With kids channel Nickelodeon suddenly experiencing double-digit ratings drops in the fourth quarter last year, a debate began swirling as to whether streaming of the Viacom-owned channel’s shows on Netflix was dispersing its audience.
That discussion has broadened quite a bit in recent months. Last week, for example, The New York Times pondered whether the most recent viewership declines for the Big Four broadcast networks were in part attributable to on-demand viewing through digital platforms including Netflix and Apple’s iTunes. Conversely, last month, TV analysts wonderedwhether the record season-premiere numbers for AMC’s long-running series Mad Men were partly the result of new viewers discovering the older seasons of the series on Netflix.
On Thursday, Bernstein Research’s Todd Juenger released some hard data on these pressing issues. Collaborating with his former employer, digital video recorder maker TiVo, Juenger and his Bernstein colleagues found that among homes that regularly stream Netflix programming, viewing of linear kids’ channels — and not just Nickelodeon — took a hit.
“Turns out, Netflix streamers watch just as much traditional TV as non-streamers,” Juenger wrote in his report. “However, there is a significant share shift among streamers. Kids’ networks (not just Nickelodeon) and syndicated shows are getting severely whacked.”
For the study, Bernstein pulled out about 9,500 Netflix streamers and 9,500 non-streamers from a sample of about 35,000 TiVo set-top users.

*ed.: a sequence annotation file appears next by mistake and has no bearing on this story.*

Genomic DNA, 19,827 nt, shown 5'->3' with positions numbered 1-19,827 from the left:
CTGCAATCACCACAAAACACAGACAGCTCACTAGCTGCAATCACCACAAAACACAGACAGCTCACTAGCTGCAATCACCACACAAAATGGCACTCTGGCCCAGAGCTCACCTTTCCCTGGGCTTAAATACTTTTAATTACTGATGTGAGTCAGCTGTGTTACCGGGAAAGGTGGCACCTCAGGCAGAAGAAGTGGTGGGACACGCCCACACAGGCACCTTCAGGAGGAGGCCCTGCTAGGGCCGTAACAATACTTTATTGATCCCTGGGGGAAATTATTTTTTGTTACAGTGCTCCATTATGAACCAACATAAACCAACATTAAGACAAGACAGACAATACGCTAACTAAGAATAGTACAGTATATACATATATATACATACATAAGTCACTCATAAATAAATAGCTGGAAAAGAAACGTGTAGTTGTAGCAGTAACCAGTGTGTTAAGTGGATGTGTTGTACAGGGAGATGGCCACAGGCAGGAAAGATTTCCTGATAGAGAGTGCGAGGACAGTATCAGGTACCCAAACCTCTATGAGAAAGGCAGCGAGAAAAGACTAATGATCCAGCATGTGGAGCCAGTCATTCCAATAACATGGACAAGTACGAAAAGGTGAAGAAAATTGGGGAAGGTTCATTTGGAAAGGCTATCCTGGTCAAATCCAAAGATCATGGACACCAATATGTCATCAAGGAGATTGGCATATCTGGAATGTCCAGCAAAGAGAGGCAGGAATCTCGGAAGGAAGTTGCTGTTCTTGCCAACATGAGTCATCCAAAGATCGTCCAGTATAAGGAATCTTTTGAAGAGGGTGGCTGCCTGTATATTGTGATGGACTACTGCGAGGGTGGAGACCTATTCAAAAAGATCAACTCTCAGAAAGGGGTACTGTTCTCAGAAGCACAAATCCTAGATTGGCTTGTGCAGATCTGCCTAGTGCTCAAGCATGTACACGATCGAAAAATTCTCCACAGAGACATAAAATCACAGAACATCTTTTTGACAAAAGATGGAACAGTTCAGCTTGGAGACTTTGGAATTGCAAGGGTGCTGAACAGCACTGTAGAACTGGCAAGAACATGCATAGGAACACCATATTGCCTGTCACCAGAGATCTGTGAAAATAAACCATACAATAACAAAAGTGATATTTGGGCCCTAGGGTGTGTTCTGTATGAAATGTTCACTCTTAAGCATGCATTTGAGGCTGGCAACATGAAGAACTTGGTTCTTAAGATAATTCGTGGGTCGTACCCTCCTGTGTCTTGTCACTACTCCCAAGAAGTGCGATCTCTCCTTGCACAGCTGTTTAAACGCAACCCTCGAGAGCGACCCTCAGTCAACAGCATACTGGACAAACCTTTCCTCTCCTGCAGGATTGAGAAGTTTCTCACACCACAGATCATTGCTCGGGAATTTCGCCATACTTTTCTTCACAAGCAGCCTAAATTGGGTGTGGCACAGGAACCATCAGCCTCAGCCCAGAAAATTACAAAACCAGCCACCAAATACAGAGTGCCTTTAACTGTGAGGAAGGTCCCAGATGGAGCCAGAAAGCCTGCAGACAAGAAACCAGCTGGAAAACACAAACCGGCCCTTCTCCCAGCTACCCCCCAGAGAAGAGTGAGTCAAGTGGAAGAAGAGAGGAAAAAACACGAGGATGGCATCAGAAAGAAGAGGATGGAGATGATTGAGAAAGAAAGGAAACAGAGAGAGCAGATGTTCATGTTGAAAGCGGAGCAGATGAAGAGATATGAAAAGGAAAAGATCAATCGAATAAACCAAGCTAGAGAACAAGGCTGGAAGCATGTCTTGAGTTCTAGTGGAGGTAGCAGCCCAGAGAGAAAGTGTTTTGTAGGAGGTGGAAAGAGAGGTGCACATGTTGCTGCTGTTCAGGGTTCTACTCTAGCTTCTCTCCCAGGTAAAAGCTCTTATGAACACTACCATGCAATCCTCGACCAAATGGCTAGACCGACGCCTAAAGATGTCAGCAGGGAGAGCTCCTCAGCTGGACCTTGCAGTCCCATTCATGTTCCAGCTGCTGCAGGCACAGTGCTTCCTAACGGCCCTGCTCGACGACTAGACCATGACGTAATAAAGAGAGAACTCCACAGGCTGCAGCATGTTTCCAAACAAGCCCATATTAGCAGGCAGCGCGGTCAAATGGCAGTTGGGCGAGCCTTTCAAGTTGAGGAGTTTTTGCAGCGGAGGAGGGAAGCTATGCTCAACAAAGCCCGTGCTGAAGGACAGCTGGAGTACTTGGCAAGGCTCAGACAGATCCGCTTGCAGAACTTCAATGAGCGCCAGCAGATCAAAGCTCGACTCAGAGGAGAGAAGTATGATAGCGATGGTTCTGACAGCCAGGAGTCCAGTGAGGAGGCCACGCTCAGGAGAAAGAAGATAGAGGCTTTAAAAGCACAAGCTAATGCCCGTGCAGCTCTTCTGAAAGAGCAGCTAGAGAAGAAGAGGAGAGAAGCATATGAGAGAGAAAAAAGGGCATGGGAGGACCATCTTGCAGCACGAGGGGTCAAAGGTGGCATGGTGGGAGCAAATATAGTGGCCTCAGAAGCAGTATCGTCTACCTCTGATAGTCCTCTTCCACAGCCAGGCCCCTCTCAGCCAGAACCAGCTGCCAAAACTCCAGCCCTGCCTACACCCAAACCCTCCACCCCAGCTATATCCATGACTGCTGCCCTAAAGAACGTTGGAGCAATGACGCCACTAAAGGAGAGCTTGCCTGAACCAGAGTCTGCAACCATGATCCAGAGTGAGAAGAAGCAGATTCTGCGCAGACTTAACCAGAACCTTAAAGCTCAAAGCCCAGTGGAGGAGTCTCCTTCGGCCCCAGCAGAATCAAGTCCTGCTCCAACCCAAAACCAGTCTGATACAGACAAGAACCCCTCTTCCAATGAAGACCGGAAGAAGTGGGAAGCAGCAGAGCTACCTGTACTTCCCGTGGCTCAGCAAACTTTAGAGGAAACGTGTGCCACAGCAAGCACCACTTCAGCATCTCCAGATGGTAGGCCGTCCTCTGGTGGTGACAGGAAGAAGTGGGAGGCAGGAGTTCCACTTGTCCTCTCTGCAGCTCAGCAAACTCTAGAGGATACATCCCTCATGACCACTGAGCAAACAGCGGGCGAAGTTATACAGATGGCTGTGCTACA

Analyzing viewership of the two groups over the first quarter, Bernstein found that usage among streamers of Nickeloden’s flagship channel dropped 6 percent from the year-over-year average; viewing also declined a whopping 11 percent for Nick Toons and Teen Nick. For non-streamers, ratings actually grew 2 percent for Nickelodeon, 5 percent for Nick Toons and 26 percent for Teen Nick (a huge 37 percent differential).
Among streamers, ratings increased 11 percent for Disney’s boy-targeted XD channel, but they grew far more — 27 percent — among households that don’t stream. The dynamic was the same for the Time Warner Inc.-owned Cartoon Network, which saw viewership increase by 9 percent among the streaming group but 12 percent among non-streamers.
Conversely, Netflix’s claim that it’s a source of “catch-up” viewing for serialized cable dramas like AMC’s Mad Men, Breaking Bad and The Walking Dead seems to carry some weight, with Bernstein finding that AMC’s ratings grew 86 percent in Q1 for streamers but only 71 percent for non-streamers.
Also positively impacted: the Big Four broadcast networks. Bernstein found that ABC, CBS, Fox and NBC each performed better slightly among households that stream (see chart).
However, Bernstein also discovered that Netflix viewing made consumers much less likely to watch repeats of shows in off-net syndication, with the streaming group declining in off-net viewing by about 19 percent compared to 9.7 percent for non-streamers.
Republished with permission from paidContent, which writes about the transformation of the media-and-entertainment industries in the digital era, with a focus on emerging-business models and technologies.
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